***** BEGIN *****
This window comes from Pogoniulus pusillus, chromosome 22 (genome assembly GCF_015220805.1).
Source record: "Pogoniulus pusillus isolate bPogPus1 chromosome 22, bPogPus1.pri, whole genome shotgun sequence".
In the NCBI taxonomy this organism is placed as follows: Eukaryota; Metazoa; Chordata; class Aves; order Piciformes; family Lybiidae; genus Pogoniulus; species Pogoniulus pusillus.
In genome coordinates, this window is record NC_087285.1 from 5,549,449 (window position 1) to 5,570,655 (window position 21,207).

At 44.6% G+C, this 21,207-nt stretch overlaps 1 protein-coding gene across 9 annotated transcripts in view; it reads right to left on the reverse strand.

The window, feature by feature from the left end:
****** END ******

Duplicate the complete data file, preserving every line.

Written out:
This window comes from Pogoniulus pusillus, chromosome 22 (genome assembly GCF_015220805.1).
Source record: "Pogoniulus pusillus isolate bPogPus1 chromosome 22, bPogPus1.pri, whole genome shotgun sequence".
In the NCBI taxonomy this organism is placed as follows: Eukaryota; Metazoa; Chordata; class Aves; order Piciformes; family Lybiidae; genus Pogoniulus; species Pogoniulus pusillus.
In genome coordinates, this window is record NC_087285.1 from 5,549,449 (window position 1) to 5,570,655 (window position 21,207).

At 44.6% G+C, this 21,207-nt stretch overlaps 1 protein-coding gene across 9 annotated transcripts in view; it reads right to left on the reverse strand.

The window, feature by feature from the left end: